We have been vindicated


HARARE – The recent dismissal of the Zimbabwe Consolidated Diamond Company (ZCDC) management not only exonerates the Daily News from the brickbats and battering it received for warning the Zanu PF government against its ill-advised seizure of diamond companies, but also goes on to show how myopic our leaders are.

Only a few months ago, we shouted our voices hoarse telling all and sundry that the illegal seizure of diamond mines in Marange would result in far-reaching consequences for the country’s already ailing economy.


Hardly six months have passed and the country is facing one of its worst cash crisis largely due to foreign investor flight caused by reckless and controversial government policies.

The closure of six diamond firms, which were at the forefront of ensuring the availability of cash in Zimbabwe through employment and a raft of royalties, not only crippled the flow of money but also forced thousands of workers onto the streets.

Instead of promoting transparency and accountability — as Mines minister Walter Chidakwa wanted the whole world to believe — the State-owned ZCDC has failed to increase production and remit anything to Treasury.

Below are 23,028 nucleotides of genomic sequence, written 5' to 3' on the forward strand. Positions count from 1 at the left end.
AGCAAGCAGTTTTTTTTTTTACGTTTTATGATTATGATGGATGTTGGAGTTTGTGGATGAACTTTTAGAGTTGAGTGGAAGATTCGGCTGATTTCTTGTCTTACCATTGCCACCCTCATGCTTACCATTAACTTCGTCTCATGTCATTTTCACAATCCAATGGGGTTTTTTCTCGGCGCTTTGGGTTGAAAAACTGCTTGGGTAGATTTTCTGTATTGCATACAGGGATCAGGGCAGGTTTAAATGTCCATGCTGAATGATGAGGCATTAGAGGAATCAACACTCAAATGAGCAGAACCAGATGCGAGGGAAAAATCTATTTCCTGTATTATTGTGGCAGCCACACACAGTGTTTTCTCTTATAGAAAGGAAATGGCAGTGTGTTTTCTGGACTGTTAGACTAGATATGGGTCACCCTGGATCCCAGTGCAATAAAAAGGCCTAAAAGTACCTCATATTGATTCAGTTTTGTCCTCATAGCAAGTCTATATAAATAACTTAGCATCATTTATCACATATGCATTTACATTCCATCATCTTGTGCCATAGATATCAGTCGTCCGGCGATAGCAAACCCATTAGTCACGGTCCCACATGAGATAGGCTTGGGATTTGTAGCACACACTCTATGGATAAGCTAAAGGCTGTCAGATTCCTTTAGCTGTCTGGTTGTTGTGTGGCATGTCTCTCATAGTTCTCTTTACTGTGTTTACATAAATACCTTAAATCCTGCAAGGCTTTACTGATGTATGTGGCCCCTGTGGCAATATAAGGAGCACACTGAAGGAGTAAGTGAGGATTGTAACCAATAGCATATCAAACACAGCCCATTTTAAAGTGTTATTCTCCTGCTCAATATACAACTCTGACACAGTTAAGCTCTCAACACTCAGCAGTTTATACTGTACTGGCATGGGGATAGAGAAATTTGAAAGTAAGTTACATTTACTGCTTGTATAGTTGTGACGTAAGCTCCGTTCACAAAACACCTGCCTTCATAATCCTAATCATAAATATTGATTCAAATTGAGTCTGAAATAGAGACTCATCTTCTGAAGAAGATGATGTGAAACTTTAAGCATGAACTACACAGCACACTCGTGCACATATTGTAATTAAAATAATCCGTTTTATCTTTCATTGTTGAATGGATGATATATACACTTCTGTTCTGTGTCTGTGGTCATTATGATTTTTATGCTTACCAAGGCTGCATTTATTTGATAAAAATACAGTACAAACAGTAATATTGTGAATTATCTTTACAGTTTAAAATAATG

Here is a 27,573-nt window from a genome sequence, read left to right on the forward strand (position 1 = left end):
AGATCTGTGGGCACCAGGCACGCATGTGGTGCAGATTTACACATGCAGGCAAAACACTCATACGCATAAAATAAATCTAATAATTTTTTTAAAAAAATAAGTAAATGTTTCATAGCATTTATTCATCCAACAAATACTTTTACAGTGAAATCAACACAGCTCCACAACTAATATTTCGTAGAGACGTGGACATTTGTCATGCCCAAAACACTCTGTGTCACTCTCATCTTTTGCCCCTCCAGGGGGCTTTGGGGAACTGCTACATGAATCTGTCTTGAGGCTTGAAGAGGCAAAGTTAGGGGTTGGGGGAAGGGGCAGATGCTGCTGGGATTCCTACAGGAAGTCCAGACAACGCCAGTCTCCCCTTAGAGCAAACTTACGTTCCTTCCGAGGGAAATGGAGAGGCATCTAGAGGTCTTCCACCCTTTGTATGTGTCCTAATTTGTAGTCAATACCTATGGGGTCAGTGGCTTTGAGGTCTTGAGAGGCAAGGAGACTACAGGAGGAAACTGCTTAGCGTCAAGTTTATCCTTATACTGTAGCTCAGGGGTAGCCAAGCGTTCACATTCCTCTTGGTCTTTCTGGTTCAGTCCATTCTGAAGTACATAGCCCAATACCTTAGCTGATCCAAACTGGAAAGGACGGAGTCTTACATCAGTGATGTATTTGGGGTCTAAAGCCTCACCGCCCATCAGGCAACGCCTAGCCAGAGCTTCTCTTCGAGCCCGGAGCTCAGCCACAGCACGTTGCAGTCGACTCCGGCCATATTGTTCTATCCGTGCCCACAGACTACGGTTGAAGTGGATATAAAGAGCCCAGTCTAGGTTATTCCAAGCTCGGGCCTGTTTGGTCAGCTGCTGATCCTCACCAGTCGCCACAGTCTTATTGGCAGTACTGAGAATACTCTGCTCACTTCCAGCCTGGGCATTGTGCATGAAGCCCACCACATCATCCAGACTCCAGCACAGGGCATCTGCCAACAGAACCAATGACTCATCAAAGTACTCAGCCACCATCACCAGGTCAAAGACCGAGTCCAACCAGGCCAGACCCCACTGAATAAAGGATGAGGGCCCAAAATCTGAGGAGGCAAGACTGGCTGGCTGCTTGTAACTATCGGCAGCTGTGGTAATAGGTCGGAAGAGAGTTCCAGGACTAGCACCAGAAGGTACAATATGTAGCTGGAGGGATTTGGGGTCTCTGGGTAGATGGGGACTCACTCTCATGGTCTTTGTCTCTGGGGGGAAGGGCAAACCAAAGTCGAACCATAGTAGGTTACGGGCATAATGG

As it stands, the company’s chief executive Mark Mabhudhu and finance director Stewart Musekiwa, are believed to have been fired for incompetence, corruption and maladministration among a host of other issues.

The fact that ZCDC only produced 120 000 carats in five months fetching the country a paltry $5,5 million is evidence enough that commercial diamond mining requires well capitalised companies and not “panning” as is being done by the parastatal.

While we understand that most of the diamond miners that were stationed in Chiadzwa did not contribute as much as was expected from them to the economy, the firms at least employed thousands of people and were instrumental in many social responsibility programmes.

Take Mbada Diamonds as an example. The company not only paid $424 million in taxes, dividends and advances to government and spent nearly $34 million on corporate social responsibilities in the five years it was operational but also brought great joy to football fans through its lucrative Mbada Diamonds Cup.

The tournament was instrumental in spreading the game to other parts of the country, unearthing new talent and giving soccer players and fans something to look forward to under the current harsh economic environment.

But all that was stopped by a few selfish and rapacious individuals who wanted to satisfy their egos at the expense of the nation.

We have said it before, and we will say it again. President Robert Mugabe and his Zanu PF-led government must revisit the mine seizures and treat the companies as individual entities to find out who has been contributing to government and not.


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